From its origins as a modest constructor founded in western France in the 1980s, the firm underwent a radical transformation in 2000, after Gildo Pastor bought the business and moved its headquarters to the Principality of Monaco, where he made the strategic choice to focus on electric motors; the pioneering company thus became a world expert in electric mobility and the design and manufacture of high-performance electric vehicles. Whether through world records, expeditions on hostile terrain, the creation of the first electric sports car, the development of innovative vehicles or its involvement in the Formula E World Championship, the Venturi Group embodies and demonstrates all the capabilities of the electric vehicle on 2 or 4 wheels.

Olivier Wenden, Vice-President and Chief Executive of the Prince Albert II Foundation expressed strong admiration for Venturi, following the agreement with the automotive company :“It remains a source of great pride for the Prince Albert II of Monaco Foundation to work alongside intrepid and visionary entrepreneurs like Gildo Pastor, making sustainable innovation not just the core of their R&D, but using it to further the cause of science and preserving our planet. This new Antarctica vehicle is itself a magnificent example of the feats we are capable of, and I am sure it will be a real asset for the scientists at Princess Elisabeth Antarctic Research Station. The polar regions, particularly fragile and vulnerable, must be the focus of all our attentions. They are on the front line of the devastating effects of climate change. To improve our knowledge without disturbing ecosystems, using a zero emissions vehicle capable of withstanding extreme conditions, is a major step forward.”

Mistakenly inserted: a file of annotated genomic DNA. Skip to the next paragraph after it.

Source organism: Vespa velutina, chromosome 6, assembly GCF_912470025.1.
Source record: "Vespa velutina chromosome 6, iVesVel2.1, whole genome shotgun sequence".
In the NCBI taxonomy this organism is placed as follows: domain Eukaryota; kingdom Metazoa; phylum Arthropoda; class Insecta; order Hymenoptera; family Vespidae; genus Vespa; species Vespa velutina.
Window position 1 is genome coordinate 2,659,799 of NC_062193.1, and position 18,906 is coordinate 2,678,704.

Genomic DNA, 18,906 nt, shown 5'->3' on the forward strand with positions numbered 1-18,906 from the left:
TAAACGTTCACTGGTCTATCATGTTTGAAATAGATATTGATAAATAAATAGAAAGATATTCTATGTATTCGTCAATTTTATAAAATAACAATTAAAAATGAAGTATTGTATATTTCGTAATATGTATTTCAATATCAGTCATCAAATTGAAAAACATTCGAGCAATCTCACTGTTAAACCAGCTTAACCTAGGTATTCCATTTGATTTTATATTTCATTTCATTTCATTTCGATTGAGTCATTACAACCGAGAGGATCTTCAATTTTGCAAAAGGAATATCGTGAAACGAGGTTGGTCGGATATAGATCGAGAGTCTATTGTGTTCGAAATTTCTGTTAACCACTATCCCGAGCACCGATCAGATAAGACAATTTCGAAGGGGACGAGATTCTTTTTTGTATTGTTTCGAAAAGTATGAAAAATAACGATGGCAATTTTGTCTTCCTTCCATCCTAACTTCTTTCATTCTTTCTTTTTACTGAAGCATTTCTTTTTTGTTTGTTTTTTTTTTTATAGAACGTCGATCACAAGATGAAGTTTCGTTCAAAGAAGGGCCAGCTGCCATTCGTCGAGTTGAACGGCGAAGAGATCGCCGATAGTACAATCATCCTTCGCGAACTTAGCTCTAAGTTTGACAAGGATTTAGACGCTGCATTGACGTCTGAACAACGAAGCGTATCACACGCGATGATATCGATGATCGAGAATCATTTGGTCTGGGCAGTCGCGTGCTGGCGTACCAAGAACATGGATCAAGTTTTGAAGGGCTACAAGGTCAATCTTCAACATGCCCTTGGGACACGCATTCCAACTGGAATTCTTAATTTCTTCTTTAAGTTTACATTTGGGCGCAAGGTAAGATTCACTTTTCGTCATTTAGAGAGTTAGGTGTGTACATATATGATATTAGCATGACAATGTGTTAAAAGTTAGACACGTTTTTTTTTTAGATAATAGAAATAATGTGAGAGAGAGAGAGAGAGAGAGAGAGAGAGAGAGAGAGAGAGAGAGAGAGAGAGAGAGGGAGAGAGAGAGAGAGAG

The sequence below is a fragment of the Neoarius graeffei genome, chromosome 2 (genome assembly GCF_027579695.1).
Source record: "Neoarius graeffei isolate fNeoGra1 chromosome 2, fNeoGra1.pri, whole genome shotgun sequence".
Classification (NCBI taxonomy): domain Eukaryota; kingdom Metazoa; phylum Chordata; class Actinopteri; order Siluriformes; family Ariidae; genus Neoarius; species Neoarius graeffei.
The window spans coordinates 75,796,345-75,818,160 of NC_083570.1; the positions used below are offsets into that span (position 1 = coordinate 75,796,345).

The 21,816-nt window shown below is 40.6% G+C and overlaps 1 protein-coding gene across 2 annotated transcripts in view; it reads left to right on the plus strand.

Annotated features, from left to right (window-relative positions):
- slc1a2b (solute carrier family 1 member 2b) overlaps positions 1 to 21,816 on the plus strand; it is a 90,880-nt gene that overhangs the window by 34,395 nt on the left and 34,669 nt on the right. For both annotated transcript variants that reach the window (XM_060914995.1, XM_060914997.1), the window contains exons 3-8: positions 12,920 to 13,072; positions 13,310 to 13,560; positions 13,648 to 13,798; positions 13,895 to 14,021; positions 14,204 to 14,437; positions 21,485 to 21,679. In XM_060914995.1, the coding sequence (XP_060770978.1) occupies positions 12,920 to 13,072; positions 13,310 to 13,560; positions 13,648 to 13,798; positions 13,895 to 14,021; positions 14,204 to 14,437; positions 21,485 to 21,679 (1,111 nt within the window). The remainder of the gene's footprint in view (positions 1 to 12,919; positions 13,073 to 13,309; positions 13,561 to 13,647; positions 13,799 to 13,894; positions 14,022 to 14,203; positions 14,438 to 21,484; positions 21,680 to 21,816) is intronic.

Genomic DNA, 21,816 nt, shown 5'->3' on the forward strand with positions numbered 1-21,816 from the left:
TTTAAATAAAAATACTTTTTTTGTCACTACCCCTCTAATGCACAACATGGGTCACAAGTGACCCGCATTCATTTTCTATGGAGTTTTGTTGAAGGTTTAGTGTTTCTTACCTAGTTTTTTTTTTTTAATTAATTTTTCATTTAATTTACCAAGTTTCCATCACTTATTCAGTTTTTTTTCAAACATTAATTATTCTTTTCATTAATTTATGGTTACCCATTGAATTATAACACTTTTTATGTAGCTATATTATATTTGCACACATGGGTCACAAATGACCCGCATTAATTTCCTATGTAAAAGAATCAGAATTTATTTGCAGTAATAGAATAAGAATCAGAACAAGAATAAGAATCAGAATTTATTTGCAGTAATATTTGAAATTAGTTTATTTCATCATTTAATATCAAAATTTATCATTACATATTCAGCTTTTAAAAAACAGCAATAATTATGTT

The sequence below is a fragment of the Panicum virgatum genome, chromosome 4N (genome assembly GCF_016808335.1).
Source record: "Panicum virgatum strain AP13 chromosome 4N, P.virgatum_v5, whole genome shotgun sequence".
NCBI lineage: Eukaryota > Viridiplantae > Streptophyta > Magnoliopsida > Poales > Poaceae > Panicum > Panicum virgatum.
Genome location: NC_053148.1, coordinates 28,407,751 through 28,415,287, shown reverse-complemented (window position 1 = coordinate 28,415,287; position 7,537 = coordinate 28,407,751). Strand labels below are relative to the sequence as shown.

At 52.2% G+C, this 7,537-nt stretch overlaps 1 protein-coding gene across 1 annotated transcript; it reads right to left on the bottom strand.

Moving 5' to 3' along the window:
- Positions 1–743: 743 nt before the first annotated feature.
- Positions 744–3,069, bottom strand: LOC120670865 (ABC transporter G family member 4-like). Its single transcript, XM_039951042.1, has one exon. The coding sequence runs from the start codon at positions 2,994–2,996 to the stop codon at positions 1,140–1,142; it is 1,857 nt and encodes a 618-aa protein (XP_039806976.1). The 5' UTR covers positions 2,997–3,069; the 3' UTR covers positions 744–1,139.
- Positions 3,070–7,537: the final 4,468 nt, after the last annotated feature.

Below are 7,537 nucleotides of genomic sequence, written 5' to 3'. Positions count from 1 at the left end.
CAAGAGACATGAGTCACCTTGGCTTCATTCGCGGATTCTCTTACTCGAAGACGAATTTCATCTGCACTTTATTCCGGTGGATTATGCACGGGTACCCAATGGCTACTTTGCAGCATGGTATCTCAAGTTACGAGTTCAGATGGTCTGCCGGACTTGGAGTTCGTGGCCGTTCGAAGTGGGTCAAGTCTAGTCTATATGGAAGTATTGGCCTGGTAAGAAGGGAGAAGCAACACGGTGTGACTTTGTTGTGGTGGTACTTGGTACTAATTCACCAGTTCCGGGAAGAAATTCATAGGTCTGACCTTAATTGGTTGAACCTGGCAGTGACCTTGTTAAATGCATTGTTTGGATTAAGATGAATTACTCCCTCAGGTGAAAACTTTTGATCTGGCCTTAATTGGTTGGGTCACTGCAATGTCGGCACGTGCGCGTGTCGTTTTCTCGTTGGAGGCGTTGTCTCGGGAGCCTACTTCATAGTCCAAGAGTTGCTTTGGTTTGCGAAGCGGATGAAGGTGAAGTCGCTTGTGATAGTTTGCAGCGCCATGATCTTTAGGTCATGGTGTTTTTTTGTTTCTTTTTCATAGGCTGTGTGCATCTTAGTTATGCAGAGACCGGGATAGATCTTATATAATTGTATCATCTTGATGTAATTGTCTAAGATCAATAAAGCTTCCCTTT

A series of other thorough tests will be undertaken to verify the efficacy of the insulation and other parameters including the response of the on-board instruments at extreme temperatures. Only then will Antarctica continue its journey to distant lands, and the polar exploration bases that are its ultimate destination.